Of all the women in the Bible, perhaps no one's presence has been as constantly reinterpreted as that of Mary Magdalene. Was she a prostitute? A prophet? In Margaret George's epic historical novel, Mary, Called Magdalene
(Geroge's previous subjects include Henry VIII, Mary, Queen of Scots, and Cleopatra), Mary comes alive as one of Jesus' first believers, a woman of infallible visions and a faith that earns her the title "Apostle to the Apostles." With numerous biblical and scholarly texts serving as the core of this intriguing woman's story, George recreates the world of Galilean fishermen and the oppressions of the Jewish people under Roman rule. Cast out from her family after Jesus expels the demons that have ravaged her mind, Mary follows the man from Nazareth until they receive attention from the skeptical hordes and the Roman magistrates controlling Jerusalem.
Mary, from beginning to end of this giant undertaking, is a woman who struggles to reconcile her absence from her young daughter's life with the chance to be part of something important. Through the lens of her ever-inquisitive mind, the story covers the formation of Jesus' ragtag band of disciples and the crucifixion, and ends with Mary's mission as the head of the Christian church in Ephesus, where she died at the age of 90. What makes this a compelling read is that Mary's story connects humanity with faith in a way that's possible to understand, whatever our contemporary beliefs. --Emily Russin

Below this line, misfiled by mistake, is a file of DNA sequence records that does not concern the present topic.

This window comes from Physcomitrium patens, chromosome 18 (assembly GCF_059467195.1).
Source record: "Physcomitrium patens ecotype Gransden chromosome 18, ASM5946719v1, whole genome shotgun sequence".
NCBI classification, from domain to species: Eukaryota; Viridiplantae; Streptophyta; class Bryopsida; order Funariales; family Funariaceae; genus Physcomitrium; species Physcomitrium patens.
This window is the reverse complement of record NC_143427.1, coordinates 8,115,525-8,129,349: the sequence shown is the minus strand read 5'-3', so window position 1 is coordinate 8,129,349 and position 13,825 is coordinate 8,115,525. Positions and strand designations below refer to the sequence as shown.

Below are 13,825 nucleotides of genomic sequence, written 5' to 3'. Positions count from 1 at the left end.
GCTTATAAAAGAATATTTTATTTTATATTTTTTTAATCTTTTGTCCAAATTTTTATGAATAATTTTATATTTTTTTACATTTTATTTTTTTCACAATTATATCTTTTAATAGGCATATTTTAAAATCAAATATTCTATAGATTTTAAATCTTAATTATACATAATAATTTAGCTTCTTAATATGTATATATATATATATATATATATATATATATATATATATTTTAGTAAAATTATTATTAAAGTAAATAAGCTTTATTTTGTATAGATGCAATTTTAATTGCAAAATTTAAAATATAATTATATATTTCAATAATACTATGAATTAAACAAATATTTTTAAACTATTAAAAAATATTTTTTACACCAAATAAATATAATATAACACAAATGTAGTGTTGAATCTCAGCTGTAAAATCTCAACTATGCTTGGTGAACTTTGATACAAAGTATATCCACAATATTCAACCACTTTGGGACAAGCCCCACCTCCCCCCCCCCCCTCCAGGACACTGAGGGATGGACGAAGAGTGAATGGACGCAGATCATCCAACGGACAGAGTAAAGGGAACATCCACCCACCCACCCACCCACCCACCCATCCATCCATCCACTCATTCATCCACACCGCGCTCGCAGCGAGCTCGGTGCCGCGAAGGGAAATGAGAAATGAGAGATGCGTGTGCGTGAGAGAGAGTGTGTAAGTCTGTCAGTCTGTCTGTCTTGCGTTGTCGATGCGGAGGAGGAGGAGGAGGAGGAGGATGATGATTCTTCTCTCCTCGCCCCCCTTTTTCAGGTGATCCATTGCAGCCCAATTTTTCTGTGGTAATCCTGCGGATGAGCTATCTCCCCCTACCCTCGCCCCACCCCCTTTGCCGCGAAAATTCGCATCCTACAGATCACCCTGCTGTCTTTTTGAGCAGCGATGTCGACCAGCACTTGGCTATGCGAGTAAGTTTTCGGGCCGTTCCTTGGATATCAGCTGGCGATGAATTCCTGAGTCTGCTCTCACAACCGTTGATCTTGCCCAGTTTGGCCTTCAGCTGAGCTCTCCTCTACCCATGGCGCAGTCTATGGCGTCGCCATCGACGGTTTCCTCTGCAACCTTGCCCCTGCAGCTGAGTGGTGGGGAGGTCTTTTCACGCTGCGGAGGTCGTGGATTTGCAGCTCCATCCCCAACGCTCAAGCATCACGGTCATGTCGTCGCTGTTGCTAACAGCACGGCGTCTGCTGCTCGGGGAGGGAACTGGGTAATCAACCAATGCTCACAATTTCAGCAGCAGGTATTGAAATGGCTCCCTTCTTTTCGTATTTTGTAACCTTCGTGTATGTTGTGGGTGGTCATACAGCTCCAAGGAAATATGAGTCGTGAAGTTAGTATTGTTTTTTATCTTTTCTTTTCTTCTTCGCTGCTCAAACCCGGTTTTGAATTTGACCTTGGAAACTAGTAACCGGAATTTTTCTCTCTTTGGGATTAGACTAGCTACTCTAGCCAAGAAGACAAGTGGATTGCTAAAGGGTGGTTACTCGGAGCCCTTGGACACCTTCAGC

From Publishers Weekly
George, whose niche is historical and biographical novels, begins this one ploddingly with suspenseless reportage on Mary Magdalene's pleasant, middle-class childhood in a prosperous fishing village. Scattered references to the idol/demon that will eventually possess Mary are intended as fateful omens, but her slow road to madness gets much less play than her conventional and uninteresting life. The novel improves considerably when Mary finds herself possessed by one demon, and then, helplessly, by six more. Her valiant efforts to first hide her possession and then find a cure are masterfully described. When a prophet named Jesus finally casts out her demons, she celebrates, only to realize that she must make a heartrending choice between following the prophet or going back to her husband, baby and extended family. At this point, George's novel becomes a safe, though readable, retelling of the gospels. Her main deviation from orthodoxy is her insistence that there were 16 disciples 12 men and four women who were equal in Jesus' eyes. Additionally, George emphasizes Mary's prophetic visions and Jesus' celebration of them, and in doing so gives credence to gnostic accounts of mysticism among the disciples. While some may compare this novel with Anita Diamant's The Red Tent, it bears a much stronger resemblance to Walter Wangerin's biographical novel about the apostle Paul. Like Wangerin's work, this imagines nothing seriously objectionable to even the most devout Christians. As such, it lacks the transgressive power of The Red Tent, but is still a well-researched and thought-provoking book.
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